Pa. (Feb. 19) – Pennsylvania Fish and Boat Commission (PFBC) Executive
Director John Arway formally presented the agency’s 2012 Annual Report
to the House Game and Fisheries Committee today. In his remarks, Arway
reiterated that one of the agency’s top goals is to identify alternative
funding sources in order to sustain the agency.
the Commission is an independent, administrative agency of state
government and we often advocate the user pay, user benefit model, we
are not immune from the debt challenges that lie ahead of us,” Arway
said. “All state agencies have been told that we should prepare to
absorb increases in employee pension and medical costs in the near
future. Combine these costs with increases in employee wages and
salaries, rising operating costs, and a flat or declining customer base,
and we could have our own fiscal cliff to contend with if we don’t
immediately live up to our fiduciary responsibilities.”
explained that the agency must reallocate more than $9 million of
revenue over the next four years and every year thereafter to cover the
projected costs. Approximately $6.7 million is needed for future
employee health care and retirement benefits, and $2.3 million is needed
for infrastructure needs, such as maintenance and repairs at remaining
hatcheries, other facilities, and boating access areas.
PFBC in January took the first steps in its long-term plan to reduce
costs by announcing that two hatcheries would be closed by the end of
2014 – Bellefonte in Centre County and Oswayo in Potter County –
resulting in an annual savings of approximately $2 million.
Additionally, the PFBC said it would not run a new class of waterways
conservation officers. These cuts amount to about $3 million of the $9
million total that must be saved.
other $6 million will need to come from the rest of the agency’s
operations, and all options for reducing spending will be on the table,”
the PFBC’s other hatcheries are at capacity, the trout lost from the
Oswayo and Bellefonte hatcheries will not be replaced by other
hatcheries. However, Arway explained that stocking will continue in the
counties surrounding and previously stocked by these two hatcheries.
last year, the PFBC started to implement stocking changes across the
state as part of a comprehensive plan to improve the efficiency and
reduce costs of our stocked trout program,” he said. “These changes
preceded the analysis that led to the Oswayo and Bellefonte decisions.
We developed a strategic approach to guide future program changes,
including both additions and reductions.”
anglers, the changes mean that some streams will receive fewer trout
and others will be dropped from the stocking lists. These will be ones
that have low angler use or have residency problems with trout.
securing the PFBC’s financial future is a top priority, Arway said the
agency remains committed to fulfilling other strategic goals, including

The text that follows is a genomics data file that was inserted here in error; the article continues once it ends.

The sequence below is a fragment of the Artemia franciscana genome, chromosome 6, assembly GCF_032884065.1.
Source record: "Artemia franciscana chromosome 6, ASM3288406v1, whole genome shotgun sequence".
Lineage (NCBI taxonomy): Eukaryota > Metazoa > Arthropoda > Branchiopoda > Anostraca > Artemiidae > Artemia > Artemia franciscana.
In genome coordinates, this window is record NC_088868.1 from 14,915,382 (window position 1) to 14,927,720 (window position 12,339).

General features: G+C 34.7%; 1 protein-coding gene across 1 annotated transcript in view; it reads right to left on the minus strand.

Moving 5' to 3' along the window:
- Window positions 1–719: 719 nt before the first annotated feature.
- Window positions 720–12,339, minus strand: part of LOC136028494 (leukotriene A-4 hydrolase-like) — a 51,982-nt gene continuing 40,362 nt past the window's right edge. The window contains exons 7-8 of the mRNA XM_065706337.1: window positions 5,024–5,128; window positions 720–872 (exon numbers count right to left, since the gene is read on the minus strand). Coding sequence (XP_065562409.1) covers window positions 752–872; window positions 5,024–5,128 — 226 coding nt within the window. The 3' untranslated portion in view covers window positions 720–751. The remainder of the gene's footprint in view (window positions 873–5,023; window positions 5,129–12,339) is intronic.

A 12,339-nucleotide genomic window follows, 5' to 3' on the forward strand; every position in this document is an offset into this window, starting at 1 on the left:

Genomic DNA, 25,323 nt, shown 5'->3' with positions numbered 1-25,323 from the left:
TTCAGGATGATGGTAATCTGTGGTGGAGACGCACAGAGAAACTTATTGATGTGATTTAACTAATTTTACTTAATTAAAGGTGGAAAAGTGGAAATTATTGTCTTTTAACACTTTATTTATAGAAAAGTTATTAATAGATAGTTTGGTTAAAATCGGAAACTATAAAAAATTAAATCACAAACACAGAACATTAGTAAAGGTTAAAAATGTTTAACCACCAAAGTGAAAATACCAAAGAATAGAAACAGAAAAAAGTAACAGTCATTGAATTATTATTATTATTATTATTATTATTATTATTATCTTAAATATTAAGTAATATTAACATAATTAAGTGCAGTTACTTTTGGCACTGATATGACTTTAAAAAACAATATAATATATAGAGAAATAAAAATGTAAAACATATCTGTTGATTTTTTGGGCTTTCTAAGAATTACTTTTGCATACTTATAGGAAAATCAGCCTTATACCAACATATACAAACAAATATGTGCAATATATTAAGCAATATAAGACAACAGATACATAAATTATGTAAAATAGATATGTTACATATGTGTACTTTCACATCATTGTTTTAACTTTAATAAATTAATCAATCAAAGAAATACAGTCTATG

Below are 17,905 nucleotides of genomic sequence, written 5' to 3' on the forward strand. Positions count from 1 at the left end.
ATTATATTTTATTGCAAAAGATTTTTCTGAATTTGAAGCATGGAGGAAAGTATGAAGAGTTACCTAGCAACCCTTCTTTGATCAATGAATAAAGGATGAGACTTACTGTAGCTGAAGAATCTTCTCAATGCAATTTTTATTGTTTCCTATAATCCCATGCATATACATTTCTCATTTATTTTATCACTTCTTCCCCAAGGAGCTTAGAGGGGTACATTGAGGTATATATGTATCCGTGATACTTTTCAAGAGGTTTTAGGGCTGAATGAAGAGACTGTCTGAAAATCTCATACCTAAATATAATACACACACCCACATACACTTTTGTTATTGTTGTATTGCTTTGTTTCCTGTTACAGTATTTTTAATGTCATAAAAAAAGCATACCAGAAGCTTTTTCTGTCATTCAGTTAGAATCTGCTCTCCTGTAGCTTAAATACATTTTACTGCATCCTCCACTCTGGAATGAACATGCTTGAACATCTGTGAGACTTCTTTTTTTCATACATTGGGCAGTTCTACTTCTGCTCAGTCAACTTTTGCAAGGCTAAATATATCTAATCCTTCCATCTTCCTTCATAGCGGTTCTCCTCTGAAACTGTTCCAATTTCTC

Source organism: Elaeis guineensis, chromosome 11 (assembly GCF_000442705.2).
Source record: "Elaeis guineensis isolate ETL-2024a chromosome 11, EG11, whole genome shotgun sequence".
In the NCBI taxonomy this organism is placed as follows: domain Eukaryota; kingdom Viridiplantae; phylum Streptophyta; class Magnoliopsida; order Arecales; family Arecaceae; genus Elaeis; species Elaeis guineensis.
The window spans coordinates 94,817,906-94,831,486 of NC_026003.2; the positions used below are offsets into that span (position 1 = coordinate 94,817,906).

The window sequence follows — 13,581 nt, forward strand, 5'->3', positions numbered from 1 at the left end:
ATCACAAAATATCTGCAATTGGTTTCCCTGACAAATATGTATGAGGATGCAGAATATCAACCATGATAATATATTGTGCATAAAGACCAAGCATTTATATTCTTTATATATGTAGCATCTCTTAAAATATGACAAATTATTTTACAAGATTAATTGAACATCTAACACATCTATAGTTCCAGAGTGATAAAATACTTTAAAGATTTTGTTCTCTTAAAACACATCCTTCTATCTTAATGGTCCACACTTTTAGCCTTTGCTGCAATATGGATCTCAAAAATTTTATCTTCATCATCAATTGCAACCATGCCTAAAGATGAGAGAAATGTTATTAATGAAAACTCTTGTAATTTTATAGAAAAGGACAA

protecting and conserving aquatic resources and habitats, including the
of the highest profile resource issues in 2012 was the ongoing state of
decline of the smallmouth bass in the Susquehanna River,” Arway said.
“Once considered a world-class bass fishery, the Susquehanna River
continued to be plagued with disease in 2012 that has been killing young
smallmouth bass for almost a decade and has most recently resulted in
unsightly lesions and open sores on adult bass.”
2012, the Commission publicly made the case that the Department of
Environmental Protection (DEP) needs to acknowledge the facts and add
the river to the federal list of impaired waters,” he added. “Adding
the Susquehanna River to the list as a ‘high priority’ impaired water
would trigger a two-year timeline under federal Environmental Protection
Agency (EPA) regulations for DEP to develop a comprehensive plan to
clean up the river.”
“Sadly, the DEP did not list the Susquehanna River as an impaired waterway in its January report,” Arway added.
noted that the plan does not become final until approved by the EPA and
said that the PFBC was asking members of Congress within the
Susquehanna Watershed to contact the EPA and demand that a plan is put
in place to fix the Susquehanna River.
concluded his testimony by sharing with legislators various options the
PFBC is examining as ways to raise revenue. He continued to advocate
for a consumptive use and degradation of water fee as one of the most
sustainable sources of long-term funding, with the revenue being
reinvested in conservation programs like those of the PFBC. He also
raised the possibility of the PFBC receiving funding from any proposal
which would uncap the oil company franchise tax.
on the will of the committee members and others in the legislature to
allocate a portion of an uncapped oil company franchise tax, this could
present a multi-million dollar opportunity for sustaining programs for
our waterways and spurring reinvestments in your districts,” he said.
“We welcome the chance to be a part of the conversation this spring.”
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